Cary provided approximately 4 million gallons of water to the City of Durham in two water transfers via the Highway 55 Interconnect Pump Station. The first transfer, on Tuesday, was in support of a scheduled shut down for construction work at one of Durham’s water treatment facilities. The second transfer, which ran Wednesday through Thursday, was made on an emergency basis after an electrical problem at a Durham water treatment facility.

Cary: 4th Best Real-Estate Market in 2017

Cary was named 2017’s 4th Best Real-Estate Market in a recent study from the leading personal finance outlet WalletHub.com. You can find the full study here. To determine the most attractive real-estate markets in the U.S., WalletHub’s analysts compared 300 cities across 21 key metrics. The data set ranges from median home-price appreciation to home sales turnover rate to job growth. Cary ranks 4th overall and 2nd among midsize cities.

Hurricane Harvey/Fuel Impacts

We have been monitoring the fuel situation coming out of Texas and the situation with Colonial Pipeline to understand how it could impact Town operations.  According to the Colonial Pipeline: “Multiple refineries along the Gulf Coast are closed as a precaution against high water. This has caused a cessation of product injection to the Colonial Pipeline. At this moment, diesel seems to be in shorter supply than gasoline. Unbranded prices are rising as a result of this short supply. Carriers report that lines at terminals are lengthening and delivery times are being pushed out to 48 hours or more.”

With this information in mind, we are encouraging staff with Town vehicles to take precautionary methods to conserve fuel. At this time we are maintaining normal operations and our tanks at the Operations Center are topped off; however, we ask that staff with Town vehicles continue fueling your vehicles off site and often. We are keeping a very close eye on this and will certainly communicate any changes in our fueling operations.

GoCary Visits Glenaire

GoCary staff was invited by the senior advisory members at Glenaire Retirement Community to learn about transit service options for their residents. It was a wonderful opportunity to provide valuable transportation resources, particularly information about our Door-to-Door service. This program allows Cary residents age 60 and older, to travel within the Town limits for any trip purpose. For medical trips, however, the service area can be extended to Raleigh, Durham, Chapel Hill, Apex, and Morrisville. Throughout the course of the presentation, we covered a number of topics including registration process, service areas, fares, hours of service, and related policies. They invited us back in November to hold another presentation, for all residents, and GoCary staff will be joined by staff at the Cary Senior Center. They expressed gratitude for everything the Town of Cary provides for the elderly population.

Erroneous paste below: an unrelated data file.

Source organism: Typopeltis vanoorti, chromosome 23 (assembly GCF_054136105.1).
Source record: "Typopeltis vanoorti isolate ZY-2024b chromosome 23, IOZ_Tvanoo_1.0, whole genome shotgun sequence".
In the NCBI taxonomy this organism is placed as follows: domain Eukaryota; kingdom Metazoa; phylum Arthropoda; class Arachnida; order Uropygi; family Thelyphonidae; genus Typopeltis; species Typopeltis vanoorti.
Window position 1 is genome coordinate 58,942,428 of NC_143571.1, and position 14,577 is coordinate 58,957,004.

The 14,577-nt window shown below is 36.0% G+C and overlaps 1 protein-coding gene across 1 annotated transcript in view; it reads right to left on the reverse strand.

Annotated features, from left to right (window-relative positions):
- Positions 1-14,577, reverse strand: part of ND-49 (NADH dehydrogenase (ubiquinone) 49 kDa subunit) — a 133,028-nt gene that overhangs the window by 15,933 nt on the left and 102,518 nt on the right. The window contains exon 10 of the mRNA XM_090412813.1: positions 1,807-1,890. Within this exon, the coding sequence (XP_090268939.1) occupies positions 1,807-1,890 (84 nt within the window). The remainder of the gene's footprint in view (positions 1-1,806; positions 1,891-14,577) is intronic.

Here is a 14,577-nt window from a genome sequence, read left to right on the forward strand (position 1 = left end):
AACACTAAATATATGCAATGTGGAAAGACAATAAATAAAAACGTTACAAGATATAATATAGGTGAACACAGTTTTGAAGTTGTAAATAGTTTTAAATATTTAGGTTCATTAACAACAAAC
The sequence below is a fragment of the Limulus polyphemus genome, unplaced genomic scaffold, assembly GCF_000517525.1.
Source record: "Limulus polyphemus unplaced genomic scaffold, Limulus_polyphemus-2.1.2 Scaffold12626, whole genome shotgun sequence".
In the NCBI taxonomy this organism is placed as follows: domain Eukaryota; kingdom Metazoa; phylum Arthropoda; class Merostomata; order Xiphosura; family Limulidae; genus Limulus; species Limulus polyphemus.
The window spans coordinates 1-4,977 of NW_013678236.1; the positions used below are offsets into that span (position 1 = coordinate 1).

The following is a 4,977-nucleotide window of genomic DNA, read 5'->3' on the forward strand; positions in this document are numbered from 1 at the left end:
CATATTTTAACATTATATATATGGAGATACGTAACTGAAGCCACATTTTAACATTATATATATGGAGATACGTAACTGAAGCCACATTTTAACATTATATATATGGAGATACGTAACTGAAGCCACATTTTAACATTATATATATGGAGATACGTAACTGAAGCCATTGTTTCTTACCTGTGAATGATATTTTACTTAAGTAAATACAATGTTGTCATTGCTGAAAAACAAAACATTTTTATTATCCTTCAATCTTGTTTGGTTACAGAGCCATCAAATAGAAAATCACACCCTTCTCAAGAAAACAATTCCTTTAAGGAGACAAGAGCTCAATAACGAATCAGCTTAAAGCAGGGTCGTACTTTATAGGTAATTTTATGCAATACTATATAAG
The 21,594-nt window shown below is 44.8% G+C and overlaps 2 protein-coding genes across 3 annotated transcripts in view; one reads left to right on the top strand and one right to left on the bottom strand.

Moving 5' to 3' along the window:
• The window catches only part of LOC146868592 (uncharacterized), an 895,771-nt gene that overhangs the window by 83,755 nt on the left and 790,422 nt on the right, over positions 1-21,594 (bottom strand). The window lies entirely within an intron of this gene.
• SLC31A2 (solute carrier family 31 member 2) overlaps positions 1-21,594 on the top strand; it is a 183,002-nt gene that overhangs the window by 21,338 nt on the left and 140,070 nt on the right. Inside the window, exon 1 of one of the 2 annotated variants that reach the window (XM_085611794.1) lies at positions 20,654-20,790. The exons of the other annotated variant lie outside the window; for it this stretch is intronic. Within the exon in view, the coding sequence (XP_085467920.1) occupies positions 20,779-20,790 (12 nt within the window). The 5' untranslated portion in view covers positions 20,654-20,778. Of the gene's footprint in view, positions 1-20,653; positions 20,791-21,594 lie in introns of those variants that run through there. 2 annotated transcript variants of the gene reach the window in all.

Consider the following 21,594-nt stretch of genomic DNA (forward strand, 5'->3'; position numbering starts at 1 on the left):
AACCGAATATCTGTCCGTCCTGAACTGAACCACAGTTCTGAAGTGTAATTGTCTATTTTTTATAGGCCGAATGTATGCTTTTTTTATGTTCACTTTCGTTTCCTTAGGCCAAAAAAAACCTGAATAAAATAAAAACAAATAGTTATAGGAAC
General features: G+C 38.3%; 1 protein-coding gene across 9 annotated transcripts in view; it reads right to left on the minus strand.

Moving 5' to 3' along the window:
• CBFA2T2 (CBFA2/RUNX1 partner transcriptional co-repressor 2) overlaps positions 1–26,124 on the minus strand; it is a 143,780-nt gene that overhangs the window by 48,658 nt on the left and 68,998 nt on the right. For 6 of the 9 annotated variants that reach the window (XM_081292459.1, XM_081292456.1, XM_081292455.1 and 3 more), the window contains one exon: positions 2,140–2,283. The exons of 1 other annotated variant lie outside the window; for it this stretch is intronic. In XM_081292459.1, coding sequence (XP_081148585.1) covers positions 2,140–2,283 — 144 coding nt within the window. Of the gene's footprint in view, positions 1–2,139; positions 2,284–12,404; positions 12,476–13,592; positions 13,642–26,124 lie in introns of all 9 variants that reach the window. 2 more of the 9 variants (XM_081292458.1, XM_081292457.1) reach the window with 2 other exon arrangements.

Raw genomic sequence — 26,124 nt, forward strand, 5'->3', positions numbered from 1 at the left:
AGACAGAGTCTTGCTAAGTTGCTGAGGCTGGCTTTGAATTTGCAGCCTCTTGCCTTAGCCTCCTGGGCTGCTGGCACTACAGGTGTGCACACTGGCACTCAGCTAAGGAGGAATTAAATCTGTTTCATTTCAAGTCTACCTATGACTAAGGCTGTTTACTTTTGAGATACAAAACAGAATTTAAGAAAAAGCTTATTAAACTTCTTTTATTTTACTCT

Cary Selected for TJCOG’s Local Government Showcase

The Town of Cary has been selected to participate in the Local Government Showcase on September 28 at TJCOG’s Regional Summit taking place this year in Clayton. Each presenter will have 5-7 minutes in a Ted Talk fashion to present the program/project and discuss its unique value to the community. Cary’s submission highlighted the urban/rural connection by using a recent example of when Cary helped the town of Autryville purchase a surplus fire truck following an EF1 tornado that completely destroyed its fire station and three trucks.

Recognitions

Thanks to CIO Nicole Raimundo for participating and representing Cary in an hour-long panel yesterday during the North Carolina Digital Government Summit. Nicole joined colleagues from local governments to discuss the issues of working with vendors, defining “smart” in the digital age and accurately measuring success.

And last but not least, huge thanks and appreciation go out to numerous staff, across every department, whose efforts contributed to the success of the 41st Lazy Daze event last weekend!

 

Emails from citizens this week included:

  • Compliments for Lazy Daze
  • A complaint about a restaurant that didn’t know about the brunch bill
  • A proposal to create a Transportation Advisory Board (we need a goal and mission before creating any more boards)
  • A complaint about downtown redevelopment is wrong and how we wasted money on the “dog bowl fountain”
  • A complaint about a purchase at Lazy Daze
  • A request not to allow the relocation of the Ivey-Ellington House
  • A complaint about the traffic signal placement on Evans Road and Maynard Road
  • A complaint about one hour parking in downtown
  • A complaint about rail crossing surfaces (NCDOT issue)
  • A complaint about potholes on Maynard
  • A complaint about grass clippings in the street
  • A complaint about town vehicles and how we should use 3rd parties for town maintenance (IMHO inefficient and more costly)

Next week will be busy for me and include an Economic Development meeting, several small meetings, and a trip to Markham, Canada (our sister city).

Well, that is all for this week. My next post will be on Sunday, September 10th.  Although I have Facebook and Twitter accounts those are not the best means of communications with me. Please send all Town of Cary questions or comments to Harold.Weinbrecht@townofcary.org and email personal comments to augustanat@mindspring.com.

Category: Uncategorized
You can follow any responses to this entry through the RSS 2.0 feed. Both comments and pings are currently closed.

Comments are closed.